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British Modernism and Chinoiserie$
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Anne Witchard

Print publication date: 2015

Print ISBN-13: 9780748690954

Published to Edinburgh Scholarship Online: September 2017

DOI: 10.3366/edinburgh/9780748690954.001.0001

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Staging China, Excising the Chinese: Lady Precious Stream and the Darker Side of Chinoiserie

Staging China, Excising the Chinese: Lady Precious Stream and the Darker Side of Chinoiserie

Chapter:
(p.177) Chapter 9 Staging China, Excising the Chinese: Lady Precious Stream and the Darker Side of Chinoiserie
Source:
British Modernism and Chinoiserie
Author(s):

Diana Yeh

Publisher:
Edinburgh University Press
DOI:10.3366/edinburgh/9780748690954.003.0010

This chapter examines the production and reception of Lady Precious Stream by Shih-I Hsiung in the context of British sinophilia in the early twentieth century. This at once comprised a fascination with China circulating among modernist intellectuals and artists, including Bloomsbury circles, and the rather more denigrated vogue for mass-marketed Chinese exotica among the wider public. Lady Precious Stream provides an opportunity to explore the interconnections between the two. The production drew on long established traditions of chinoiserie, making much of 'Chinese-esque' costumes, vases, tapestries, fans. The reception of the play was contradictory. Some hailed it as a highbrow masterpiece, for its non-naturalistic conventions and minimal scenery, which, they argued, freed audiences from the realism of English theatre and placed the Chinese theatre ahead of the most advanced producers in the West. Others, however, responded far less favourably, and characterised Lady Precious Stream, in Northrop Frye’s words, as a ‘slickly tailored piece of Chinoiserie’. By considering the contradictory nature of the play’s production and reception, this chapter interrogates the politics of authorship, identity and exclusion in terrains of chinoiserie and Modernism.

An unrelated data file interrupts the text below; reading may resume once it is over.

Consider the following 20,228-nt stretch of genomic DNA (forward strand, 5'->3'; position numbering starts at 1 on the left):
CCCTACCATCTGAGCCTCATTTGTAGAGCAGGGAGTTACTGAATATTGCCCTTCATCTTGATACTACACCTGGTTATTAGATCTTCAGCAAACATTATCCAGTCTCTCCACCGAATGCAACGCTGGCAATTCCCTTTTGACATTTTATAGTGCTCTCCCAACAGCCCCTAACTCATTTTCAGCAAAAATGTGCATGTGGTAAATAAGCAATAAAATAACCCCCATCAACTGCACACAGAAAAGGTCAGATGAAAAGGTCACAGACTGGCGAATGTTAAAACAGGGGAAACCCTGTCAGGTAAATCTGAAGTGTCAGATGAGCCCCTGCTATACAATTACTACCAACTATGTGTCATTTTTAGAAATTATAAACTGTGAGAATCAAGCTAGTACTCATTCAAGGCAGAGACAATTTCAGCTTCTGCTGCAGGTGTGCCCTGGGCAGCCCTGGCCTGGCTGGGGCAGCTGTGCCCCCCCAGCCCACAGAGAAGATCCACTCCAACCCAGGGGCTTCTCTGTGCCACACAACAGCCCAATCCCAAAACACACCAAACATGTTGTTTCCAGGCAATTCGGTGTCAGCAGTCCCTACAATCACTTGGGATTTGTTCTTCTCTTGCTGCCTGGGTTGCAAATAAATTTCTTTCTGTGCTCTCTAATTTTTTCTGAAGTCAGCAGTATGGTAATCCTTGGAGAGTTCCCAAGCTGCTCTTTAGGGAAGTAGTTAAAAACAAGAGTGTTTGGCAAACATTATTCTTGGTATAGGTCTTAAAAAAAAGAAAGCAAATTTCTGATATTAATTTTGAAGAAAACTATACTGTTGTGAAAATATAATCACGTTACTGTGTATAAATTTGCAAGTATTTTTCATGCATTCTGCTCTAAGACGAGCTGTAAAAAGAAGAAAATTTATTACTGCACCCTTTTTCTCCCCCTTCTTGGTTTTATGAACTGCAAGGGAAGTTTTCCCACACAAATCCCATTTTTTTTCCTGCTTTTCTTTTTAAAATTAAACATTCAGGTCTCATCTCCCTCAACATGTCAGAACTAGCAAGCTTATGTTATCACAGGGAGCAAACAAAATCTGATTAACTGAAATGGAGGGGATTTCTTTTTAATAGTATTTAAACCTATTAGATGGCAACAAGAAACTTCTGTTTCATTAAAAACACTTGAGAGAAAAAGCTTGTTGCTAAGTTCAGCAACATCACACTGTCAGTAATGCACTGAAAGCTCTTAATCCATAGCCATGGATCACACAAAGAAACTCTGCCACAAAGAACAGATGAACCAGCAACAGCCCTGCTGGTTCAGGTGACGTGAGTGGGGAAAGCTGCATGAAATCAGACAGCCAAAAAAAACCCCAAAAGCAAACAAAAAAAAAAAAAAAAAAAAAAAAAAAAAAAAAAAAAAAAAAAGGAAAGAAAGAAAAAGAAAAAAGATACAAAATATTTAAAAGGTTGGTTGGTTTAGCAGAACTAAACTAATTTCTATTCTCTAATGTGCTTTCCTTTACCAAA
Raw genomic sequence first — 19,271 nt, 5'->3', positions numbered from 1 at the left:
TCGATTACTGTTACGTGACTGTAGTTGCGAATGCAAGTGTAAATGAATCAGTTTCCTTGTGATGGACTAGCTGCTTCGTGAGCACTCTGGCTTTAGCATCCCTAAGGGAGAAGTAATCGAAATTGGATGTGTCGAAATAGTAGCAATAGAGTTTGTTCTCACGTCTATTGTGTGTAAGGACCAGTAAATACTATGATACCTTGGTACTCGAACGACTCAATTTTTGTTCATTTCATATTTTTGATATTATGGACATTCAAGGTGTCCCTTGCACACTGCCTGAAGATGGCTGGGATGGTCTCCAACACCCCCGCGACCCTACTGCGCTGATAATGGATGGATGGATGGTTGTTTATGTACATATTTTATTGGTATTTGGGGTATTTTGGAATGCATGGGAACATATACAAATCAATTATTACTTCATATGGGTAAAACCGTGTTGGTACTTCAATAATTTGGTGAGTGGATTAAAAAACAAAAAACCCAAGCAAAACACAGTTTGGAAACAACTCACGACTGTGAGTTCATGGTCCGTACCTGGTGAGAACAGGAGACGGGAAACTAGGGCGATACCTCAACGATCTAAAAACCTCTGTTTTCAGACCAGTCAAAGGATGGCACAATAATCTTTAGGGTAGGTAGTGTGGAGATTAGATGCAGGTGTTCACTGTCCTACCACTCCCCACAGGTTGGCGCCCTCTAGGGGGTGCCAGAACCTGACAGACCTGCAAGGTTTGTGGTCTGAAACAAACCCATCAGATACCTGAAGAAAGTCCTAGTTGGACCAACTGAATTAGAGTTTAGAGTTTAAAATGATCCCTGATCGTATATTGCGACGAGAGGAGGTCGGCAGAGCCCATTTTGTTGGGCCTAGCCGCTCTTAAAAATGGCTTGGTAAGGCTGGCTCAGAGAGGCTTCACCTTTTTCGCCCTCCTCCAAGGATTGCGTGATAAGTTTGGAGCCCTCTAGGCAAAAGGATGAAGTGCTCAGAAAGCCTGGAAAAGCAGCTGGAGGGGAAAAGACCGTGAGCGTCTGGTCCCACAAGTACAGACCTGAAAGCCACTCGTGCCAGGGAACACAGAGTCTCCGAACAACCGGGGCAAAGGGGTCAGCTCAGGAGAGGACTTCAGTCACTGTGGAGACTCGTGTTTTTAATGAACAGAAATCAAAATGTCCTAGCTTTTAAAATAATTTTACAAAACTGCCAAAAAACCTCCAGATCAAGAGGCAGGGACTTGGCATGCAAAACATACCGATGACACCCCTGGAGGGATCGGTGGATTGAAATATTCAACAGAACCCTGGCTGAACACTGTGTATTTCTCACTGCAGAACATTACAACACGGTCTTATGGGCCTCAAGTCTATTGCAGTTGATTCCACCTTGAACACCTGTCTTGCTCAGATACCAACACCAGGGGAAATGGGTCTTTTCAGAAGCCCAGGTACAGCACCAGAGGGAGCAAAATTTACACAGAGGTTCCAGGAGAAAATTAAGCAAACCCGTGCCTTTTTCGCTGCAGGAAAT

Keywords:   Lady Precious Stream, Shih-I Hsiung, Theatre, sinophilia, Northrop Frye

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